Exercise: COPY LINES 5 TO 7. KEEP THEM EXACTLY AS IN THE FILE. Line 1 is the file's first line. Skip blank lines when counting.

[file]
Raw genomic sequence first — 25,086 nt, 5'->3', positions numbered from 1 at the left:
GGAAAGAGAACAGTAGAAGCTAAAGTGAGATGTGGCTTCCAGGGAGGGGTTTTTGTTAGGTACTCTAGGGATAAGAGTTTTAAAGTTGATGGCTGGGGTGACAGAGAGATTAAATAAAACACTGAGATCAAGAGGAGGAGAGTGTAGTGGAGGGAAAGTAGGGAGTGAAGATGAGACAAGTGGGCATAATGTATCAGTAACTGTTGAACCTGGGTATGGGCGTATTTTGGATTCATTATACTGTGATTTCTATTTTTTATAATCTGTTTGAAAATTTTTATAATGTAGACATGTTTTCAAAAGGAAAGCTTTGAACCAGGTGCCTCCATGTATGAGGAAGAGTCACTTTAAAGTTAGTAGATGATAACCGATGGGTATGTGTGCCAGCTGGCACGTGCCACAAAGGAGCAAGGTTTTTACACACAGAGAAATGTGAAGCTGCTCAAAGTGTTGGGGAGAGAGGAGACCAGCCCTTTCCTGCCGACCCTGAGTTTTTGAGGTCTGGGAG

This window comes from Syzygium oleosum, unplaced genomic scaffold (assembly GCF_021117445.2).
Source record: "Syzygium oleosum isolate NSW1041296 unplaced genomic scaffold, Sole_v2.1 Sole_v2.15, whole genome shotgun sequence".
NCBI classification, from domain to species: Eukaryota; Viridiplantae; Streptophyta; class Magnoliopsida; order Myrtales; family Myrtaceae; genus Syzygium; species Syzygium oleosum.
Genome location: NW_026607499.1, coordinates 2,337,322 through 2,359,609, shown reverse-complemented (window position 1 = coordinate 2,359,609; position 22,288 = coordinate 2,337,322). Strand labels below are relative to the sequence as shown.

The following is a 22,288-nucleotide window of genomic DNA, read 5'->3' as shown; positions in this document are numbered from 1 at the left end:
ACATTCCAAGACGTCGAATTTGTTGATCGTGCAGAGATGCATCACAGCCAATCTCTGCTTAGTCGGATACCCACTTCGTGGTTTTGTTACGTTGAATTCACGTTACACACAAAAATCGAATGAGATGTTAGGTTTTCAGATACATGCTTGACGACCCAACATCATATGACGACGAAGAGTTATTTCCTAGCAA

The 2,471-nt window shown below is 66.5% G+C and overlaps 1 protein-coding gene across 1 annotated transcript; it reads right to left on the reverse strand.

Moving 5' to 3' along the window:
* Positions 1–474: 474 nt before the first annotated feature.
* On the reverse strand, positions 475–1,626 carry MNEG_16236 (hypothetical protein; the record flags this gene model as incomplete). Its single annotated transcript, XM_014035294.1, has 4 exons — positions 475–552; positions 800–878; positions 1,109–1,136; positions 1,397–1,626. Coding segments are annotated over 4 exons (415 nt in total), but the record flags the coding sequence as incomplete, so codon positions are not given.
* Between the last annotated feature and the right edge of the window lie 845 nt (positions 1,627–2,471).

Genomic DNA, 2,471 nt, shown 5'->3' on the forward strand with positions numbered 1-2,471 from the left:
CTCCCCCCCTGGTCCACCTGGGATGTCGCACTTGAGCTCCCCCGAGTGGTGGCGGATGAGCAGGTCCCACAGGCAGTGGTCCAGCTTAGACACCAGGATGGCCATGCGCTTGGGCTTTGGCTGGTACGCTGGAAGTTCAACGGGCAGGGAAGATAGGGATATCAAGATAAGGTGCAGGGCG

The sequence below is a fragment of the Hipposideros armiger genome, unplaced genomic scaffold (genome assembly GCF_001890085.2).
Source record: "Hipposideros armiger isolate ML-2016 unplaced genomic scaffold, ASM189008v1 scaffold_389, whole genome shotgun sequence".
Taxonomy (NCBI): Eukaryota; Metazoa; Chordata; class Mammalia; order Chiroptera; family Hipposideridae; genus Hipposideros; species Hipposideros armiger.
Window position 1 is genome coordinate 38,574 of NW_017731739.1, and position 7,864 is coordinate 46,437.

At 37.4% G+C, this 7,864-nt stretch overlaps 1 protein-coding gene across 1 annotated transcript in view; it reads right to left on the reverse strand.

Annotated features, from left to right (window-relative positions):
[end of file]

NCBI classification, from domain to species: Eukaryota; Viridiplantae; Streptophyta; class Magnoliopsida; order Myrtales; family Myrtaceae; genus Syzygium; species Syzygium oleosum.
Genome location: NW_026607499.1, coordinates 2,337,322 through 2,359,609, shown reverse-complemented (window position 1 = coordinate 2,359,609; position 22,288 = coordinate 2,337,322). Strand labels below are relative to the sequence as shown.

The following is a 22,288-nucleotide window of genomic DNA, read 5'->3' as shown; positions in this document are numbered from 1 at the left end: